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  A Chapter of the Maryland Ornithological Society


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Cecil Birding Hotspots
Courthouse Point Managed Hunting Area
Description Courthouse Point MHA is one of the most productive birding sites in Cecil County, boasting a long list of regular and accidental species from both dry and wet habitats.  Courthouse Point is owned by the Army Corps of Engineers and managed for hunting by the Maryland Department of Natural Resources.  The 350 acre site contains a large diked impoundment holding dredge spoils from the nearby C&D Canal, as well as a smaller pond, partly diked and partly natural.  Water levels in the impoundment and pond are controlled by the managers and vary from season to season.  The impoundment and pond are heavily grown with phragmites.  There are two small deciduous woodlots and extensive hedgerows and scrub.  Gravel roads at the base and on top of the dike circle the large impoundment, and there is a view of the Elk River its west end.
How to get there From Chesapeake City, take Rt. 213 south and turn right (west) onto Courthouse Point Road.  Continue for about 2.3 miles to the signposted entrance and parking area on the left.

From Cecilton, take Rt. 213 north and turn left (west) onto Courthouse Point Rd.  Proceed as above.

Map references
What to do after arrival Park at the entrance sign, or, if the yellow gate is open (as it often is during hunting season), you may drive in.  Mileages that follow are measured from the parking area.  Follow the gravel entrance lane straight ahead 0.1 miles to the base of the dike and turn left (east) to reach the most productive birding;  if on foot, you may choose to walk at the base of the dyke or on top of it, but if driving, stay on the lower road as the dike top may be impassable in spots.  The bushes and small trees along the dike are often filled with small landbirds, and the phragmites in the impoundment also shelter sparrows and finches, so, even if driving, stop often to check for small birds.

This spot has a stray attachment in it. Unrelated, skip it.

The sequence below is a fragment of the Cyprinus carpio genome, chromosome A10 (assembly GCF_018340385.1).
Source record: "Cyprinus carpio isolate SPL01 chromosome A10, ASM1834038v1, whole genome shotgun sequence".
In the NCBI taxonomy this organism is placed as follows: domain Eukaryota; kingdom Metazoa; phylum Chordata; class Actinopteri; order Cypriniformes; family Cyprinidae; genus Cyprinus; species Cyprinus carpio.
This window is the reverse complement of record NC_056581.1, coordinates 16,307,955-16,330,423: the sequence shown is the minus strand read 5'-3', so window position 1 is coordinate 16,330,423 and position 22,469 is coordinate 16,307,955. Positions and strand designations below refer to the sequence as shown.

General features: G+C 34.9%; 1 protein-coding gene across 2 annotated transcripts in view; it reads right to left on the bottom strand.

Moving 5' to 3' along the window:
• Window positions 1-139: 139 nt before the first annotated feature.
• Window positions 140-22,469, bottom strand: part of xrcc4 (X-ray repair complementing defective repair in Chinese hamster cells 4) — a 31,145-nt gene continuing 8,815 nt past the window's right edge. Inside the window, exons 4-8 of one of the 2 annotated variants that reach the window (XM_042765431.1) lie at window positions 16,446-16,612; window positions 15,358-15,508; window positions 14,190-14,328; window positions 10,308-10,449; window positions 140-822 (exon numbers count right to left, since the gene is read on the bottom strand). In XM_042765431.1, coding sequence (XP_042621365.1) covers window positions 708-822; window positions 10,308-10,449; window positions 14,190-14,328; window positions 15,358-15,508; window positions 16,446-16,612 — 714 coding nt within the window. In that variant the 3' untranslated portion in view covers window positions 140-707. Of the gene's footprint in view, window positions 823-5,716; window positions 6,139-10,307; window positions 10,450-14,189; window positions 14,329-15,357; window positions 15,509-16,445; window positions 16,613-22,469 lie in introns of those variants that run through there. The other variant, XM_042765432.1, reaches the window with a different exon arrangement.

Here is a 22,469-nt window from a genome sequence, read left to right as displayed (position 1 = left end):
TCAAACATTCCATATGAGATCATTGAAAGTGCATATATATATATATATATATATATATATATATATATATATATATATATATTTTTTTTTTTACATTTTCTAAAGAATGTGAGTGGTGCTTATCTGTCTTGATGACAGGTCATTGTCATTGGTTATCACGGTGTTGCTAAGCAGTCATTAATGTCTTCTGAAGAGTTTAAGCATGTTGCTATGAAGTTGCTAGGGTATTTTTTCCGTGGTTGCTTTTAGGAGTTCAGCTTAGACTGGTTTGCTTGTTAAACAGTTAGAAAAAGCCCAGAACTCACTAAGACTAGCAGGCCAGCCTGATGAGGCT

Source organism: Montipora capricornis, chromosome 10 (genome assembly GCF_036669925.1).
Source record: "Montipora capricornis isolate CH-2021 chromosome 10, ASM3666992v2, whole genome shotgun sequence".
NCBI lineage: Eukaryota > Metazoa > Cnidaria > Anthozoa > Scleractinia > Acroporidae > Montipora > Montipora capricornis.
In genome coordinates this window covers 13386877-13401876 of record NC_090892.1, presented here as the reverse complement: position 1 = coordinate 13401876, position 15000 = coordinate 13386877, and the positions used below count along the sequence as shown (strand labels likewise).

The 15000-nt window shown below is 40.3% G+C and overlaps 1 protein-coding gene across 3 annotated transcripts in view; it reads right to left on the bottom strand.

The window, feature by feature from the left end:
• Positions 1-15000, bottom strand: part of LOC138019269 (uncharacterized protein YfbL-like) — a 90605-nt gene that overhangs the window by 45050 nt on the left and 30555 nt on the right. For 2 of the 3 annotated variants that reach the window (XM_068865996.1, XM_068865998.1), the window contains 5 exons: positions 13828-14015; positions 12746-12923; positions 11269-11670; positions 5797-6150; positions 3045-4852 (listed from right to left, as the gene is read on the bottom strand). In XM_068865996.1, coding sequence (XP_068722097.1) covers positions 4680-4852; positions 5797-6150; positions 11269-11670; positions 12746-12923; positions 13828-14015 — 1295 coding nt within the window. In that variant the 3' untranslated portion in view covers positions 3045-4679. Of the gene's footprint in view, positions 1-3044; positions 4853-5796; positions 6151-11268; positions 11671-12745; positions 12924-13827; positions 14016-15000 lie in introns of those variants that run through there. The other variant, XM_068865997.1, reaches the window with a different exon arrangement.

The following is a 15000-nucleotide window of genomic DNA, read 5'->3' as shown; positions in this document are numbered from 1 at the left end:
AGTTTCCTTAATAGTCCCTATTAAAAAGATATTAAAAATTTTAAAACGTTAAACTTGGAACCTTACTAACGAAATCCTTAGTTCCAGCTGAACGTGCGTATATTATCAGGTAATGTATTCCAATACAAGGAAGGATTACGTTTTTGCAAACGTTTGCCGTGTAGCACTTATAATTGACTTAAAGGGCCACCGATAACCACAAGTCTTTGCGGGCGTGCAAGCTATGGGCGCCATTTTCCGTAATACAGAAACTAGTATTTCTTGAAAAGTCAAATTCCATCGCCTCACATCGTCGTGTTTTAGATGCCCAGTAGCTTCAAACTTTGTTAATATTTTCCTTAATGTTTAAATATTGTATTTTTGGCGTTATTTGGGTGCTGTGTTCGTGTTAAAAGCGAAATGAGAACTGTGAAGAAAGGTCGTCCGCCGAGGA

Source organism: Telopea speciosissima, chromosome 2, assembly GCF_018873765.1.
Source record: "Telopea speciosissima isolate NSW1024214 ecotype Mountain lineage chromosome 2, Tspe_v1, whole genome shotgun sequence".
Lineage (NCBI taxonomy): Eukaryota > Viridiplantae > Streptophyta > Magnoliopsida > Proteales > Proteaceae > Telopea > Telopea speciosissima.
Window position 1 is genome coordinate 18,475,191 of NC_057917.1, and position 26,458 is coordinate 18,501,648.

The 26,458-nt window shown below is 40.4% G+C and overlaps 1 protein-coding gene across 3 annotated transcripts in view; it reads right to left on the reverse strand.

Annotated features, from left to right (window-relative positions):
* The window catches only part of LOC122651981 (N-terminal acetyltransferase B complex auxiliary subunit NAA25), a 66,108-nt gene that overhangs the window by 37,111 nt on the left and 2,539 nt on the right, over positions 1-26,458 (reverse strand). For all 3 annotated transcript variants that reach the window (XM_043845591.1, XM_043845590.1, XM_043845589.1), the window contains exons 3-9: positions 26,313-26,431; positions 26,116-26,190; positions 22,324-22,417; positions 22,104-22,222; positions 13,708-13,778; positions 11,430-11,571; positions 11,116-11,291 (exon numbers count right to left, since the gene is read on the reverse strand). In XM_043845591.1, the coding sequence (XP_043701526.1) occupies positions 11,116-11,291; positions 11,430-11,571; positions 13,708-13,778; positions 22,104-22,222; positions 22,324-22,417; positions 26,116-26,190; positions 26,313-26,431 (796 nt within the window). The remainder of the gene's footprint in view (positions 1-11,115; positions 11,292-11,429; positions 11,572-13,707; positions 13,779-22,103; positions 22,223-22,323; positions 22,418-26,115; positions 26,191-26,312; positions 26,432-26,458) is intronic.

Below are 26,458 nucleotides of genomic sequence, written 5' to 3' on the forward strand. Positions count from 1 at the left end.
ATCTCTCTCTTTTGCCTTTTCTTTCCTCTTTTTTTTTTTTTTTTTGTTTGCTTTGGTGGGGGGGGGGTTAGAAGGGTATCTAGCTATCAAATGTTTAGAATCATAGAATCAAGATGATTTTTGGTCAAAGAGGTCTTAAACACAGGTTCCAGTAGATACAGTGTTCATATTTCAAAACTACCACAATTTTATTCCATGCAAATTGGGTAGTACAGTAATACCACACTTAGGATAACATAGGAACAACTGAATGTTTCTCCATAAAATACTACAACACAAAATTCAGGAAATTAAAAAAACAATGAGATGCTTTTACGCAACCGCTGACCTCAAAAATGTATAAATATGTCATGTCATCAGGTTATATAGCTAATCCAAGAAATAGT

Where the dike makes a sharp bend to the right (0.5 miles, roughly the northeast corner of the large impoundment), check the floor of the impoundment to see if there is any water in the corner;  if so, look for waterfowl, waders, rails, and shorebirds here.  The wet woods to the left (outside the impoundment) often host Wood Ducks.

At 0.7 miles, watch on the left for a small parking area and wide trail leading through the woodlot.  Open to foot traffic only, this trail can be productive for warblers and other woodland birds in spring.  The trail ends in the woods near a marshy section on the edge of the smaller pond;  walk through the treeline to view the pond and marsh.  Retrace your steps to the main road at the dike and turn left (south). 

As you continue along the main road at the dike, the smaller pond will quickly become visible to the left;  if wet, check all sections of the pond for waterfowl, waders, or shorebirds in season. The marshy sections of the small pond are good for rails. Continue between the small pond on the left and the large impoundment on the right to the southeast corner of the large impoundment at 1.0 miles.  There is often water in this corner of the large impoundment, and in the past this has been the best spot for shorebirds in migration. There is a view of a grassy meadow and small cattail marsh, just beyond the end of the road between the two impoundments.